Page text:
PRRIA cardinal rule of electoral politics is that once you’ve locked up your base, you focus your attention not on your opponent’s base but on swing voters. The Public Religion Research Institute’s new survey of Hispanics finds 50 percent affiliated with the Democrats, as against 15 percent with the Republicans. Including leaners, it’s 63 percent to 24 percent. The message, then, is that Hispanics really aren’t worth Republicans’ attention.

In a word, Hispanics have ceased to be swing voters. They were the only Democratic constituency among whom President Obama increased his share of the vote in 2012, and they haven’t changed their tune.

But what about the burgeoning population of Hispanic evangelicals, much trumpeted by the likes of the Rev. Samuel Rodriquez? Unlike other Hispanics, who split evenly on abortion and strongly favor same-sex marriage, only 26 percent of them support abortion rights and only 21 percent, SSM. Surely they provide Republicans with something to hope for?

Not really. It’s true that Hispanic evangelicals are more likely to vote Republican than Hispanic Catholics, Mainline Protestants, and Nones. For the latter, the gaps between Democrats (plus leaners) and Republicans (plus leaners) are, respectively, 45 points (68-23), 42 points (61-19), and 47 points (65-18). The gap for evangelicals is just six points — 49 percent to 43 percent in the Democrats’ favor. (These figures, not published in the PRRI report, were kindly provided to me by one of its authors, Juhem Navarro-Rivera.)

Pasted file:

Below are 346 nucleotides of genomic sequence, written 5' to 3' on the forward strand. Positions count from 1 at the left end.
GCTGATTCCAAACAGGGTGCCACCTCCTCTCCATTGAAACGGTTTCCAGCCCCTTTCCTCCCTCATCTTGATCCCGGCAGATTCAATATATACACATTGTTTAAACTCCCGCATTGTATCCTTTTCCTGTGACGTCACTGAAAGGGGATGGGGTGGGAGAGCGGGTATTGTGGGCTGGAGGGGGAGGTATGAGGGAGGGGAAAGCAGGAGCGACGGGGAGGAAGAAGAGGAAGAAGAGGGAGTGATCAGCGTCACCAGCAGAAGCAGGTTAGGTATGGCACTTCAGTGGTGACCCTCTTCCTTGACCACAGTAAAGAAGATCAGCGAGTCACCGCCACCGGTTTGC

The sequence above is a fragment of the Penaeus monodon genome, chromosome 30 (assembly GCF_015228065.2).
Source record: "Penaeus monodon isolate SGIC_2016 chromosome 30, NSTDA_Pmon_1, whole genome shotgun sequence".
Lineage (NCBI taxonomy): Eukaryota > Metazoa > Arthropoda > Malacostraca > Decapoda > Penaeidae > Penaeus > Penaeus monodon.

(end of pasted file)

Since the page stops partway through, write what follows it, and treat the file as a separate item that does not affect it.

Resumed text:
OK, but doesn’t that make Hispanic evangelicals a swing group worthy of GOP attention? Not so much. The trouble is that there aren’t that many of them: only 13 percent of the total. That represents a jump of six points from the childhood religious affiliation of all Hispanics, but still just two percent of the American population. Another cardinal rule of electoral politics is that you don’t waste your time on small populations. (It’s worth noting that the drift of Hispanics into the evangelical camp has been more than matched by their drift into the None camp.)

I’m thinking that these figures come as no surprise to the smart guys in the GOP. Which is why comprehensive immigration reform is going nowhere in the House of Representatives.

Categories: Politics

Mark Silk

Mark Silk

Mark Silk is Professor of Religion in Public Life at Trinity College and director of the college's Leonard E. Greenberg Center for the Study of Religion in Public Life. He is a Contributing Editor of the Religion News Service

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